Two famous paintings by Gustav Klimt, Pallas Athena and Hygeia.
Today’s sharing from the Blue House of HYGEIA, on the eve of our online Zoom ‘Seven Myths of the Soul’ program, is an excerpt from Proclus’ ‘Commentary on Platos’ ‘Cratylus’: The Etymology of ‘Athena’.
184. ‘Plato has combined his treatment of Athena, Hephaistos and Ares (406D) because of their common relation to matters of war, because of the technical prowess of Athena which is common to both the others, and because both gods desire the same Aphrodite and both were born of Hera and Zeus.
185. The theologians praise two powers in particular of our lady Athena-the guardian, which keeps the order of the things as a whole untainted and unconquerable by matter, and the perfective, which fills all creatures with intellectual light and turns them back to their own cause. This is why in the ‘Timaeus’ (24C) Plato analogously praises Athena as both a ‘lover of war’ and a ‘lover of wisdom’.
Her orders are described as three: The first is fontal (pertaining to or coming from a fountain or spring) and intellectual, and by this she establishes herself in the Father and exists there without procession. The second is principal, and by this she exists Core, limits all her procession and turns her back to herself. The third is independent, and by this she perfects, guards and covers all the cosmos with her own powers, since she connects all the encosmic heights and, herself, institutes all the lots in heaven as well as those that have proceeded under the moon.
Here, then Socrates celebrates the guardian power with the name Pallas, and the perfective with that of Athena. She thus reveals rhythmic dance by the motion which she also shares first of all with the Curetic order, but secondly with the other gods as well. For by this power, says Orpheus, Athena is leader of the Curetes (fr.185). And for this reason, she is equipped with empyrean arms, just like the Curetes, by means of which she repels all disorder, keep the demiurgic order unmovable and reveals the dance through rhythmic motion. Yet, she also preserves the reason-principle that proceeds from Intellect and governs matter through her. For the ‘Universe’ says Timaeus (47E), is ‘mixed from Intellect and Necessity’, though Necessity obeys Intellect, and all material causes together are subject to the Will of the Father. It is therefore this same Goddess that subjects Necessity to the creative activity of the Intellect, raises the universe to participation in God, awakens and situates it in the ‘harbour’ of the Father and guards it eternally. And if the Universe is ever said to be ‘indissoluble’ (Tim. 41A), she is bestower of its permanence; and if it is said to dance for all time, she is leader of the chorus by a single reason-principle and a single order. She therefore watches over all the creation of her Father, holds it together and turns it back to him, and conquers all material indefiniteness.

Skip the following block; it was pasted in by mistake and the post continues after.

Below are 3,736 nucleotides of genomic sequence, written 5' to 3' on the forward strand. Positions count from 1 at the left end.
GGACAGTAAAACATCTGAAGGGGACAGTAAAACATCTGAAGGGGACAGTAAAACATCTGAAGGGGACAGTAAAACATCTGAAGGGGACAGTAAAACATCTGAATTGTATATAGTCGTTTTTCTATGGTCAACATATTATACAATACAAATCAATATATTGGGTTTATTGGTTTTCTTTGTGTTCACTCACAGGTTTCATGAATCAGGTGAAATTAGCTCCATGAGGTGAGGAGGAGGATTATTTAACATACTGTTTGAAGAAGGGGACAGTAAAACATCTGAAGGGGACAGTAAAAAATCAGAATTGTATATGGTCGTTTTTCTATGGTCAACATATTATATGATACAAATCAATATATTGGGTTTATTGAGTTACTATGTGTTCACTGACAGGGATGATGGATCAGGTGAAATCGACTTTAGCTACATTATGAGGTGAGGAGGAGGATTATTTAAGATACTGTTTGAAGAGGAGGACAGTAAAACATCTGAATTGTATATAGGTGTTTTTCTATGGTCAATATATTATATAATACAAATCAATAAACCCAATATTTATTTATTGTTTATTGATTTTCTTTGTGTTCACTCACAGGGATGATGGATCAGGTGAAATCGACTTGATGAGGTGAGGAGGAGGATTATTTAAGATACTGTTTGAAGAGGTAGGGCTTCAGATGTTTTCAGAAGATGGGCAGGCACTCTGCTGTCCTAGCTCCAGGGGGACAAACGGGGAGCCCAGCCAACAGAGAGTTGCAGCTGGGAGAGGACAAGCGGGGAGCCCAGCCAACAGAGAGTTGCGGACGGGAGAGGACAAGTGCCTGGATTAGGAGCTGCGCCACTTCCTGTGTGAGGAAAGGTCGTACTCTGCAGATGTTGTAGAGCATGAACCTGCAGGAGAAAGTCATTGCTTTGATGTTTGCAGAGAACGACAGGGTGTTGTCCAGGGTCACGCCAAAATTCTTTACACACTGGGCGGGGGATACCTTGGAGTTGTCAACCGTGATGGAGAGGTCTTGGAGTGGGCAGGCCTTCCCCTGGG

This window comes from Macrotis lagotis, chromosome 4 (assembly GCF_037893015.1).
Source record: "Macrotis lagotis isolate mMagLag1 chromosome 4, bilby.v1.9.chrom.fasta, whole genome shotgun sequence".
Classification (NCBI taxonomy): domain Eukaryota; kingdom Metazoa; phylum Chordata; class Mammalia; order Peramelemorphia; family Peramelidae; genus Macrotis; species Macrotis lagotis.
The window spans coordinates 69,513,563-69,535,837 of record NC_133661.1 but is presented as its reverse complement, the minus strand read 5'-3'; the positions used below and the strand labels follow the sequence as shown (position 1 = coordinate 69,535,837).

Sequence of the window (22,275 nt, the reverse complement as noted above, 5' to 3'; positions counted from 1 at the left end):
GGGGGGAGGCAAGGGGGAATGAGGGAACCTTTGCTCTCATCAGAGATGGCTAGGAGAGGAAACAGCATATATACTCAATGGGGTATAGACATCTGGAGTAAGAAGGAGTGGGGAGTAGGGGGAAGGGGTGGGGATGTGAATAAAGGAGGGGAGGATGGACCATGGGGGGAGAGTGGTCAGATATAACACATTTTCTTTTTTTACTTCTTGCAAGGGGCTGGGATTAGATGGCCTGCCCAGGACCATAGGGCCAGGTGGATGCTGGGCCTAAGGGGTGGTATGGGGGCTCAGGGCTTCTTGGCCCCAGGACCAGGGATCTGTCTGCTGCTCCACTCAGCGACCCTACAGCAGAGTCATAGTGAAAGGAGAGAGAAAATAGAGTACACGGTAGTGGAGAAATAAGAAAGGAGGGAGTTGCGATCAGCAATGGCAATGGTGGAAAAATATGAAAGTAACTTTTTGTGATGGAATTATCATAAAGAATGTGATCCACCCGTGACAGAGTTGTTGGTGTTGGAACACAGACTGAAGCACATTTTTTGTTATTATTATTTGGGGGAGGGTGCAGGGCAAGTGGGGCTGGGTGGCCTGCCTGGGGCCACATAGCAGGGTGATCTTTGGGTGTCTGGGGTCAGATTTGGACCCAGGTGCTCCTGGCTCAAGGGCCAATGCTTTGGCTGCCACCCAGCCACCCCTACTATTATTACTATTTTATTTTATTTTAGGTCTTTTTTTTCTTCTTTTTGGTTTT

This is why she is called both ‘Victory’ and ‘Health’-the former because she makes Intellect and Form govern Necessity and matter, respectively; the latter because she keeps the cosmos forever whole, perfect, ageless and incorruptible. It therefore is a property of this Goddess to elevate, divide and through intellectual dancing, join to the more divine realm, to establish and preserve in…’